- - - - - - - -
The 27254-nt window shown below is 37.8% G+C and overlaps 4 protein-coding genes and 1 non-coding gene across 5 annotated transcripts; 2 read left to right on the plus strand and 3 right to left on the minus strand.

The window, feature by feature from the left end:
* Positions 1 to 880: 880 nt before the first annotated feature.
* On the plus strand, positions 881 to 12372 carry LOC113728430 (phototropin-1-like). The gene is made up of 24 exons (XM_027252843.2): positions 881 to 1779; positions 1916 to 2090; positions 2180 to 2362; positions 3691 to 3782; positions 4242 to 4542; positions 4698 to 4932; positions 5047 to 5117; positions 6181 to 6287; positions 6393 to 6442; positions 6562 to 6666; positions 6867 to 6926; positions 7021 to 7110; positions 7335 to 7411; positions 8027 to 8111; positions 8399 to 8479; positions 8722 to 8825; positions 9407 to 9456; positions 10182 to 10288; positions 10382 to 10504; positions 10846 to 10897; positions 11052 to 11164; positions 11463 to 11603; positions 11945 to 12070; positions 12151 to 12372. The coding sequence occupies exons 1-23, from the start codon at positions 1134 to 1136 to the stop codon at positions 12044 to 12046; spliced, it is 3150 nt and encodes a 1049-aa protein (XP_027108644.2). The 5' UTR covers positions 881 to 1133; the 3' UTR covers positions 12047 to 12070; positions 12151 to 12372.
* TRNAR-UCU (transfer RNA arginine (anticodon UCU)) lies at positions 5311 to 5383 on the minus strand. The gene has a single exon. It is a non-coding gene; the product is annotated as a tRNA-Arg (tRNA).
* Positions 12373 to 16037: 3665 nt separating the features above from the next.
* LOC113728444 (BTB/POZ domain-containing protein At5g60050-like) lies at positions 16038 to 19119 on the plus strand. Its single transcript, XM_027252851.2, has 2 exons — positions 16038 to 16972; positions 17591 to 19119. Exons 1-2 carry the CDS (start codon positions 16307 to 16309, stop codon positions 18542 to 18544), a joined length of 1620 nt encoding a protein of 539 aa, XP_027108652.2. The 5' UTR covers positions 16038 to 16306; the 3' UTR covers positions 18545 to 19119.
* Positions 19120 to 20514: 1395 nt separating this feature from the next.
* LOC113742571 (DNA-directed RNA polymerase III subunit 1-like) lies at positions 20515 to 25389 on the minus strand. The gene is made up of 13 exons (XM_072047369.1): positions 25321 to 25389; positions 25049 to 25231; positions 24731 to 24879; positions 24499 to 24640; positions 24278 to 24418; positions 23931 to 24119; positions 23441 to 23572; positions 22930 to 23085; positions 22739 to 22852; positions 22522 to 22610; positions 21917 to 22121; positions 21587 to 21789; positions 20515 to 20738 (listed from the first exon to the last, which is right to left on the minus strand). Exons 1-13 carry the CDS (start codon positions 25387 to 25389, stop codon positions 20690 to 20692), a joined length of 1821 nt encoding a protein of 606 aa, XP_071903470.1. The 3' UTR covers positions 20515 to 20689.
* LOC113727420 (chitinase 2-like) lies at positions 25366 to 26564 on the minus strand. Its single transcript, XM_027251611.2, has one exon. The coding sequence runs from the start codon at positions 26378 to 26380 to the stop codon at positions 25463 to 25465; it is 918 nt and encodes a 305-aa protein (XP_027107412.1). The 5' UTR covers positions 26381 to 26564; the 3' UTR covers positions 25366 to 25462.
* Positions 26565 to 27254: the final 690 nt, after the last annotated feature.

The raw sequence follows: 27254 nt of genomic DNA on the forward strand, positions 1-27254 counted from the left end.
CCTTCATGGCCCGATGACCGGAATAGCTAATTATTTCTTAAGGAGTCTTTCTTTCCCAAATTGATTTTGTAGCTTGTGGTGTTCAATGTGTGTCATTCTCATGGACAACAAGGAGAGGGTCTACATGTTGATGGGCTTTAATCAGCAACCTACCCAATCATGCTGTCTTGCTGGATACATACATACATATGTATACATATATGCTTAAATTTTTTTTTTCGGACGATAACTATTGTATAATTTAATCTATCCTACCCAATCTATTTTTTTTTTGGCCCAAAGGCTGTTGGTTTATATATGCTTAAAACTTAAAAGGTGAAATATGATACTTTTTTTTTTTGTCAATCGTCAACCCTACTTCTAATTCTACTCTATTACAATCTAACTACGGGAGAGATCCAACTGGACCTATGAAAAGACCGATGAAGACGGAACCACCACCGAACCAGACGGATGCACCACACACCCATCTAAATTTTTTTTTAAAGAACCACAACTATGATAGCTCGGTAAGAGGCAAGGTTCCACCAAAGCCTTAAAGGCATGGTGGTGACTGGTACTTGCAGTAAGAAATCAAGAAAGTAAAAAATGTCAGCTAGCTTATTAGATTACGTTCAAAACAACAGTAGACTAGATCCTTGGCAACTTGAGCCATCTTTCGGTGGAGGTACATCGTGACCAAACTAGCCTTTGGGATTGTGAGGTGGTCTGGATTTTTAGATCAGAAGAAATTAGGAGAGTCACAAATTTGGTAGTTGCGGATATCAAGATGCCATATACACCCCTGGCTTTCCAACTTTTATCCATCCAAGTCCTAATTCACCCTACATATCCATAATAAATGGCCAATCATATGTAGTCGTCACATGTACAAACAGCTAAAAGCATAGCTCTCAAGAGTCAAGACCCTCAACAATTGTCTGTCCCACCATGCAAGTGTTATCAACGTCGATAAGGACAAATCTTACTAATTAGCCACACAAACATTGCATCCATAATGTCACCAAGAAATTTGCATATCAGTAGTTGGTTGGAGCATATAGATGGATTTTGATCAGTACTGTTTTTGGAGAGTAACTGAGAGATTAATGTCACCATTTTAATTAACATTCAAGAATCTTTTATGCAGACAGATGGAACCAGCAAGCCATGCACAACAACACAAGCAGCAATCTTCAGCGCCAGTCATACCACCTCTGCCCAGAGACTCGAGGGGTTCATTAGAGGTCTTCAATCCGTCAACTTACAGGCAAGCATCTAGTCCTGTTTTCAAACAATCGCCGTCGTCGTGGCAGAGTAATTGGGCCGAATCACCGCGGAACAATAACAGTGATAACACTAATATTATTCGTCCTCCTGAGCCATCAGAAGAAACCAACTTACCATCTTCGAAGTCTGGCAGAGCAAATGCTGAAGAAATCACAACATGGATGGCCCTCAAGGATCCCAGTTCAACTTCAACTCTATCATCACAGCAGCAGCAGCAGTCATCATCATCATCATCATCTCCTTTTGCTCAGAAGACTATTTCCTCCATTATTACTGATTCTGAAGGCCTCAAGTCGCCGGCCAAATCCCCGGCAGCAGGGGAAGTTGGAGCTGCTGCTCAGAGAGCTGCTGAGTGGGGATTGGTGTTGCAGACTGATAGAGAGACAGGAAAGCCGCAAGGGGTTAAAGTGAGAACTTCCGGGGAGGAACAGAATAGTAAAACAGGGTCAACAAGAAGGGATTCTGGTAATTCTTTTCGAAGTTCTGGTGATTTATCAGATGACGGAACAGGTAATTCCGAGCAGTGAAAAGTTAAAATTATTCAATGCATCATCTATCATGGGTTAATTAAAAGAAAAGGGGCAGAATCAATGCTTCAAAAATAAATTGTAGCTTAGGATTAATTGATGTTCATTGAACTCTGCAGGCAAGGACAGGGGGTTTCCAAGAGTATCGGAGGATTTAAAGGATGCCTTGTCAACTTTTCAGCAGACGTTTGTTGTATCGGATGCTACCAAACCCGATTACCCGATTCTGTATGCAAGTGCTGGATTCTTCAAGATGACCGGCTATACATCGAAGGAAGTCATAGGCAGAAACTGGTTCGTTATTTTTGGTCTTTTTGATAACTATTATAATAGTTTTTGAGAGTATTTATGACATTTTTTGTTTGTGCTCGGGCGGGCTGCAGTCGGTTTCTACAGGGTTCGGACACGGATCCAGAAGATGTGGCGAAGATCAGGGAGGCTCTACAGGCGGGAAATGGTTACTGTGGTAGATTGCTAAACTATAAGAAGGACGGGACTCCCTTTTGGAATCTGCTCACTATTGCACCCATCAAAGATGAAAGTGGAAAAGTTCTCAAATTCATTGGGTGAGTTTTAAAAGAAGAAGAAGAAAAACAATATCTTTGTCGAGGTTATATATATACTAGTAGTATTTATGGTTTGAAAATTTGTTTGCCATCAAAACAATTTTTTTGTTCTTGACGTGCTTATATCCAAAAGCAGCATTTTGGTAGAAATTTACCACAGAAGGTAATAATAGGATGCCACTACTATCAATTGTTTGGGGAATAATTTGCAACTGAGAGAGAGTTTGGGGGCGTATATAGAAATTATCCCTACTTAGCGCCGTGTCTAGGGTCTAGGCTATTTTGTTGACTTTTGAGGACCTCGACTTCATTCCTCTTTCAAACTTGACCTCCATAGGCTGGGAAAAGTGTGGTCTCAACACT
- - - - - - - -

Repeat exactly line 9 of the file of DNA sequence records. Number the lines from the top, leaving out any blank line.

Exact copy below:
* LOC113742571 (DNA-directed RNA polymerase III subunit 1-like) lies at positions 20515 to 25389 on the minus strand. The gene is made up of 13 exons (XM_072047369.1): positions 25321 to 25389; positions 25049 to 25231; positions 24731 to 24879; positions 24499 to 24640; positions 24278 to 24418; positions 23931 to 24119; positions 23441 to 23572; positions 22930 to 23085; positions 22739 to 22852; positions 22522 to 22610; positions 21917 to 22121; positions 21587 to 21789; positions 20515 to 20738 (listed from the first exon to the last, which is right to left on the minus strand). Exons 1-13 carry the CDS (start codon positions 25387 to 25389, stop codon positions 20690 to 20692), a joined length of 1821 nt encoding a protein of 606 aa, XP_071903470.1. The 3' UTR covers positions 20515 to 20689.